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Ethics as Law, Law as Religion: Reflections on the Problem of Law and Ethics in Judaism

Ethics as Law, Law as Religion: Reflections on the Problem of Law and Ethics in Judaism Louis E. Newman Louis E. Newman is a professor at Carleton College. His recent work focuses on the hermeneutics of Jewish ethical discourse, such as "Woodchoppers and Respirators: The Problem of Interpretation in Contemporary Jewish Ethics," published in Modem Judaism (10: 1) and The Problem ofInterpretation in Contemporary Jewish Ethics. For some years now, scholars have been engaged in a lively debate concerning the relationship between law and ethics in Judaism. 1 Numerous talmudic texts which appear to suggest that rabbinic authorities of the past in1See J. David Bleich, "Is There an Ethic Beyond Halakhah?" in ed. Norbert M. Samuelson, Studies in Jewish Philosophy (Lanham, MD, 1987), pp. 527-46; Eugene B. Borowitz, "The Authority of the Ethical Impulse in Halakhah," in ed. Samuelson, op. cit., pp. 489-505; Boaz Cohen, "Letter and Spirit in Jewish and Roman Law," in his Law and Tradition in Judaism (New York, 1969); Elliot N. Dorff, "The Interaction of Jewish Law with Morality," Judaism 26:455-66; Jose Faur, "Law and Justice in Rabbinic Jurisprudence," in ed. Gersion Appel, Morris Epstein and Hayim Leaf, Samuel K Mirsky Memorial Volume (New York, 1970); Simon Federbush, "AI hamusar v'hamishpat" [Hebrew], Ritzaron 6:525-32; Robert Gordis, "The Ethical Dimensions ofthe http://www.deepdyve.com/assets/images/DeepDyve-Logo-lg.png Shofar: An Interdisciplinary Journal of Jewish Studies Purdue University Press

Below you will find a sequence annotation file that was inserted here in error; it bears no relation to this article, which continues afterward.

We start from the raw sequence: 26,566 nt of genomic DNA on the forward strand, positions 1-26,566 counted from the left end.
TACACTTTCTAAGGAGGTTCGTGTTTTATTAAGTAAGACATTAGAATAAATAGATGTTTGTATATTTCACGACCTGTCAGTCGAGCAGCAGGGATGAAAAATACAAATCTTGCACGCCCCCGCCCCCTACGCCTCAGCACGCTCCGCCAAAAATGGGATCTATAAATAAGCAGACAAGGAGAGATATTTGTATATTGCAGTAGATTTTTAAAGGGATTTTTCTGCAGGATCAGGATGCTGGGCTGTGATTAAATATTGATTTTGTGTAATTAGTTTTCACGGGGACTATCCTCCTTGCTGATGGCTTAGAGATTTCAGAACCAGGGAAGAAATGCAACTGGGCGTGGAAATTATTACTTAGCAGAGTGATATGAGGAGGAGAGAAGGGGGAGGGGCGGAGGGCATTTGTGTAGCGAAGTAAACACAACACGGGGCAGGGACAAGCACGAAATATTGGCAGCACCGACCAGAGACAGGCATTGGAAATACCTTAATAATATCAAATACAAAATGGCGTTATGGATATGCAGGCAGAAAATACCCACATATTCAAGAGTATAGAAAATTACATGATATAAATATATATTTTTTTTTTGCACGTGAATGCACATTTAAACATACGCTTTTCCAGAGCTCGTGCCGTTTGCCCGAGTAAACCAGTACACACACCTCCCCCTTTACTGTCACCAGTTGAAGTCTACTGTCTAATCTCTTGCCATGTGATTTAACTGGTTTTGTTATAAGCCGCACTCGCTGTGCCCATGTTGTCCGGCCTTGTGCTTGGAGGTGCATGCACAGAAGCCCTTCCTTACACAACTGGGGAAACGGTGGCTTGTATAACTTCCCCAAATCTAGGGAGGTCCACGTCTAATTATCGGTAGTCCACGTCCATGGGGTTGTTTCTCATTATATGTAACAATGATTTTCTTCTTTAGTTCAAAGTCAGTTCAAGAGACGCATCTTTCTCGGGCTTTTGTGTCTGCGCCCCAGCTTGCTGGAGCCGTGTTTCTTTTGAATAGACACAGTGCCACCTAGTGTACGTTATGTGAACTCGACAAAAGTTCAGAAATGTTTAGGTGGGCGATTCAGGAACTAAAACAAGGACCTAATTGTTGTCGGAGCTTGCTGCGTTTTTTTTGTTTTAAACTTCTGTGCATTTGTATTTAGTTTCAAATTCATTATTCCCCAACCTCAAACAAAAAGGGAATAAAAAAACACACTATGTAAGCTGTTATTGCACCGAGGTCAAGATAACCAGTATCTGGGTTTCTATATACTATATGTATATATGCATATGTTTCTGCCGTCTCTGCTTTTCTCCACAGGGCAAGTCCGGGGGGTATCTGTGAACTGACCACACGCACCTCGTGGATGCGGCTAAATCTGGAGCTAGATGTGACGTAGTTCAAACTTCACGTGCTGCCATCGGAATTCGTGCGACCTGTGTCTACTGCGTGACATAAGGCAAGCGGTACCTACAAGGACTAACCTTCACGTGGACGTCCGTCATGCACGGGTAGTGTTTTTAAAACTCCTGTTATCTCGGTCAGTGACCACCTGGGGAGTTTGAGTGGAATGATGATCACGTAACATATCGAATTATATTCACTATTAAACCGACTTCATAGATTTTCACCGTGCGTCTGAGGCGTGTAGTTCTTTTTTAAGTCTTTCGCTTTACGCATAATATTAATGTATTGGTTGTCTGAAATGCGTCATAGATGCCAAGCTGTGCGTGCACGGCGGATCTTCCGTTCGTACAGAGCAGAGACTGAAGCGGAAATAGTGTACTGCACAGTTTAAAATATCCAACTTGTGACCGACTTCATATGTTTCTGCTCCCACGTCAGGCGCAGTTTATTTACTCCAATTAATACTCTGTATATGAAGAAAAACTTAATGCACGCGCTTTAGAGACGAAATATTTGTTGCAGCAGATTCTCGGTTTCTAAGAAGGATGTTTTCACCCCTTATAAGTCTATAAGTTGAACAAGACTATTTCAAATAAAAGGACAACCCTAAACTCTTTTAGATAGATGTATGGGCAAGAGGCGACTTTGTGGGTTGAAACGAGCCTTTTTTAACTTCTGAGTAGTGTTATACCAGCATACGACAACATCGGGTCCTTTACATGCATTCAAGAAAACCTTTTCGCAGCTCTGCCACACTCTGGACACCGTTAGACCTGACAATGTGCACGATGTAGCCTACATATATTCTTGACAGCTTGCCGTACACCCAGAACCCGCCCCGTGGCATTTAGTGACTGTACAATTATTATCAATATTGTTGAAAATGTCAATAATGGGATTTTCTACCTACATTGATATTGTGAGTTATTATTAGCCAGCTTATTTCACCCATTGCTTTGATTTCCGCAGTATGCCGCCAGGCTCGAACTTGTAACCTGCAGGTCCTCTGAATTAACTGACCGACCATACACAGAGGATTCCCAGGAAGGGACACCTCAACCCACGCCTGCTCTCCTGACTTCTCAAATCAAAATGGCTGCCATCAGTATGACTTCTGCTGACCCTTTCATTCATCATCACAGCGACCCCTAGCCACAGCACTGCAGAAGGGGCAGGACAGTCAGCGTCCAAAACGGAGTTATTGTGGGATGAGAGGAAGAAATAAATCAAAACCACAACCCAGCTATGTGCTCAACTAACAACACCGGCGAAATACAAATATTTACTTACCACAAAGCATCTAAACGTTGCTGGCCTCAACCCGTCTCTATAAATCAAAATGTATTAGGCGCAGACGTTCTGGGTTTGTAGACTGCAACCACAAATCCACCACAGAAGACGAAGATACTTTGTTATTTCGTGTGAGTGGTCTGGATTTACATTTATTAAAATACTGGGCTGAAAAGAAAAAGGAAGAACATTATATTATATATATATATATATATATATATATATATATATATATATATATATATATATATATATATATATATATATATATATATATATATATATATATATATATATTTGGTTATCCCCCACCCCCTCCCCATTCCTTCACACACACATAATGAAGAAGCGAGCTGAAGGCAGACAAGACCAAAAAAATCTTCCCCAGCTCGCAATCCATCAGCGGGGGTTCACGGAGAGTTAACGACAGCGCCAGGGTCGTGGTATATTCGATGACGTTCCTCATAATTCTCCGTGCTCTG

Ethics as Law, Law as Religion: Reflections on the Problem of Law and Ethics in Judaism

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Abstract

Louis E. Newman Louis E. Newman is a professor at Carleton College. His recent work focuses on the hermeneutics of Jewish ethical discourse, such as "Woodchoppers and Respirators: The Problem of Interpretation in Contemporary Jewish Ethics," published in Modem Judaism (10: 1) and The Problem ofInterpretation in Contemporary Jewish Ethics. For some years now, scholars have been engaged in a lively debate concerning the relationship between law and ethics in Judaism. 1 Numerous talmudic texts which appear to suggest that rabbinic authorities of the past in1See J. David Bleich, "Is There an Ethic Beyond Halakhah?" in ed. Norbert M. Samuelson, Studies in Jewish Philosophy (Lanham, MD, 1987), pp. 527-46; Eugene B. Borowitz, "The Authority of the Ethical Impulse in Halakhah," in ed. Samuelson, op. cit., pp. 489-505; Boaz Cohen, "Letter and Spirit in Jewish and Roman Law," in his Law and Tradition in Judaism (New York, 1969); Elliot N. Dorff, "The Interaction of Jewish Law with Morality," Judaism 26:455-66; Jose Faur, "Law and Justice in Rabbinic Jurisprudence," in ed. Gersion Appel, Morris Epstein and Hayim Leaf, Samuel K Mirsky Memorial Volume (New York, 1970); Simon Federbush, "AI hamusar v'hamishpat" [Hebrew], Ritzaron 6:525-32; Robert Gordis, "The Ethical Dimensions ofthe

Journal

Shofar: An Interdisciplinary Journal of Jewish StudiesPurdue University Press

Published: Oct 3, 1990

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